For years my library had an ongoing book sale, and one day I picked up a unique book.
…a startling and exciting collection of poems; startling to those who have assumed that mathematics and science had little in common with poetry, exciting to those lovers of poetry to whom the beauties of mathematics and science have never been manifested.Louise Seaman Bechtel, in the New York Herald Tribune
I bought Imagination’s Other Place: Poems of Science and Mathematics for a dollar, but although I’d been intrigued by it, it languished untouched on my shelf for years. When I finally sat down with it, it was hours before I came back to the real world.
Once again, as I described in my previous post, I felt that fascination and joy at the meeting of the creative and the scientific.
Isn’t it extraordinary: Ronald Ross wrote a poem to celebrate his discovery of the germ that caused malaria:
Here are the first 2 stanzas of “The Cloud” by Percy Bysshe Shelley:
I bring fresh showers for the thirsting flowers,
From the seas and the streams;
I bear light shade for the leaves when laid
In their noonday dreams.
From my wings are shaken the dews that waken
The sweet buds every one,
When rocked to rest on their mother’s breast,
As she dances about the sun.
I wield the flail of the lashing hail,
And whiten the green plains under,
And then again I dissolve it in rain,
And laugh as I pass in thunder.
I sift the snow on the mountains below,
And their great pines groan aghast;
And all the night ’tis my pillow white,
While I sleep in the arms of the blast.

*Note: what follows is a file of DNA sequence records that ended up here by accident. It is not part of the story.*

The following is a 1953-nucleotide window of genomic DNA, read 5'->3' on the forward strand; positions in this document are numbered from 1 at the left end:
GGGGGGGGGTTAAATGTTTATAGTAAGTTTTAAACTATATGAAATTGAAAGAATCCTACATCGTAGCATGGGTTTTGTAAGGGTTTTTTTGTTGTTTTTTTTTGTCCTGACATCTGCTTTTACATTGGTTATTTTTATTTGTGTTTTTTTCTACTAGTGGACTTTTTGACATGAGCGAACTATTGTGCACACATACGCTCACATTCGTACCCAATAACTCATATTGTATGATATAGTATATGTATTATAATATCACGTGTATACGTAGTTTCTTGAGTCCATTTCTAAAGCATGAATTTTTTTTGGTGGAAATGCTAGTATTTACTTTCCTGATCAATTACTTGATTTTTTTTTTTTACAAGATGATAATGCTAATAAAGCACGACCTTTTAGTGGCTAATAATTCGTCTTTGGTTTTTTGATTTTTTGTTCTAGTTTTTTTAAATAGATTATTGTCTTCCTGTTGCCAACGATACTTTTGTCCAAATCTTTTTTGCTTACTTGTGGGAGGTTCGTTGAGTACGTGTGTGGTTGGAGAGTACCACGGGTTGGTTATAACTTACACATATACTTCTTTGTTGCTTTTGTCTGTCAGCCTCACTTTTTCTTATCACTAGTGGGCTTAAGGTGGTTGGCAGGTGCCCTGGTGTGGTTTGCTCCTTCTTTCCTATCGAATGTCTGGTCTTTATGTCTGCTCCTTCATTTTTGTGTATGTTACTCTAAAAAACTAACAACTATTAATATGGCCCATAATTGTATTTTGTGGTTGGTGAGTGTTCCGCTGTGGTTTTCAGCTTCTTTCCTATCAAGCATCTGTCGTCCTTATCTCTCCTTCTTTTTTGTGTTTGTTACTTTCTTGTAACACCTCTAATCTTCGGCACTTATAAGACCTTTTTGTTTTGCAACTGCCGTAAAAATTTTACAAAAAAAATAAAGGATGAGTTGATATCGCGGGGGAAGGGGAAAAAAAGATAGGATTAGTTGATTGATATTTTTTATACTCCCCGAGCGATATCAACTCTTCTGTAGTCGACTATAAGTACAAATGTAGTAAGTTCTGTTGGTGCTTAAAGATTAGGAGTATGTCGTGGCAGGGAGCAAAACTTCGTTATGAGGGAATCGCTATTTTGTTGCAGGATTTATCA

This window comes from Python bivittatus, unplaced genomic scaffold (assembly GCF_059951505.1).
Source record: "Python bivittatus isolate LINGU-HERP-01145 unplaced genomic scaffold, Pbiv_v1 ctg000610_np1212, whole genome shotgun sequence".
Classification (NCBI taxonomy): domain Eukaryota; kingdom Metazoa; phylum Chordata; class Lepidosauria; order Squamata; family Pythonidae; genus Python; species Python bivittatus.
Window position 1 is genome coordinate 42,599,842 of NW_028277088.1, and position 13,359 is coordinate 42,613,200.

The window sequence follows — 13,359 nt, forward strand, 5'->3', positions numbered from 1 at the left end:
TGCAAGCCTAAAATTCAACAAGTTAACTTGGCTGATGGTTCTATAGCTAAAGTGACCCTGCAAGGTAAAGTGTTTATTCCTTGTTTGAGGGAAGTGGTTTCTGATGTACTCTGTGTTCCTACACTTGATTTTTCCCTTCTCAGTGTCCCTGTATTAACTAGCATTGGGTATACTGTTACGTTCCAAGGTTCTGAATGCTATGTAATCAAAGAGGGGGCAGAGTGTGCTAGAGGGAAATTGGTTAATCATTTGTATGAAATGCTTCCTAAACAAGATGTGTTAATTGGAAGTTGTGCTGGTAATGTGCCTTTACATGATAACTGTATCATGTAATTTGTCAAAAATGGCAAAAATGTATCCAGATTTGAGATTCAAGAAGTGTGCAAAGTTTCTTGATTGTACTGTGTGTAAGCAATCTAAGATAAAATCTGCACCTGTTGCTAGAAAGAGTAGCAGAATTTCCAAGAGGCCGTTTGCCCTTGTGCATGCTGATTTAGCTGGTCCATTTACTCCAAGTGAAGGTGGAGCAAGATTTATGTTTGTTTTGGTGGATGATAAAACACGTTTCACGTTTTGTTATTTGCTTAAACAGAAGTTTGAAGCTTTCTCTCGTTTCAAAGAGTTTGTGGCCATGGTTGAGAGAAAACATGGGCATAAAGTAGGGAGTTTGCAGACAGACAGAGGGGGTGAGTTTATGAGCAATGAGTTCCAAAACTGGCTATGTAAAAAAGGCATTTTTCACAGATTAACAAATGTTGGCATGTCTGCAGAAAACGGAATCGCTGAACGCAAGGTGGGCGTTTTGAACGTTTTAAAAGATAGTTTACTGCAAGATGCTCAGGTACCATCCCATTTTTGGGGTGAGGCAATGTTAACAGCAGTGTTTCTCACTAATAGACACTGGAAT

Sublime on the towers of my skiey bowers,
Lightning my pilot sits;
In a cavern under is fettered the thunder,
It struggles and howls at fits;
Over earth and ocean, with gentle motion,
This pilot is guiding me,
Lured by the love of the genii that move
In the depths of the purple sea;
Over the rills, and the crags, and the hills,
Over the lakes and the plains,
Wherever he dream, under mountain or stream,
The Spirit he loves remains;
And I all the while bask in Heaven’s blue smile,
Whilst he is dissolving in rains.
Another one of my favorites…
“To a Snowflake” by Francis Thompson
What heart could have thought you?—
Past our devisal
(O filigree petal!)
Fashioned so purely,
From what Paradisal
Too costly for cost?
Who hammered you, wrought you,
From argentine vapor?—
“God was my shaper.
He hammered, He wrought me,
From curled silver vapor,
To lust of His mind—
Thou could’st not have thought me!
So purely, so palely,
Insculped and embossed,
With His hammer of wind,
And His graver of frost.
You can read Imagination’s Other Place on Archive.org for free, and if you want even more opportunities to delve into the subject, check out these places:
Helen Plotz, the compiler of Imagination’s Other Place, was ahead of her time. Today the connections between the creative arts and math and science are everywhere.
Here are some of the best videos and articles and poetry I’ve recently found:
An article in Smithsonian Magazine, How Poetry and Math Intersect
Math and Science poems for children, on the blog, Live Your Poem, by the poet Irene Latham
Videos recorded at The Universe in Verse, an evening of poetry celebrating science
Mathematics in Poetry, an online article containing numerous poems, in the Journal of Online Mathematics and its Applications.
A video of Elizabeth Gilbert reading “Ursa Major” by James Kirkup
The rest of “The Cloud” by Percy Bysshe Shelley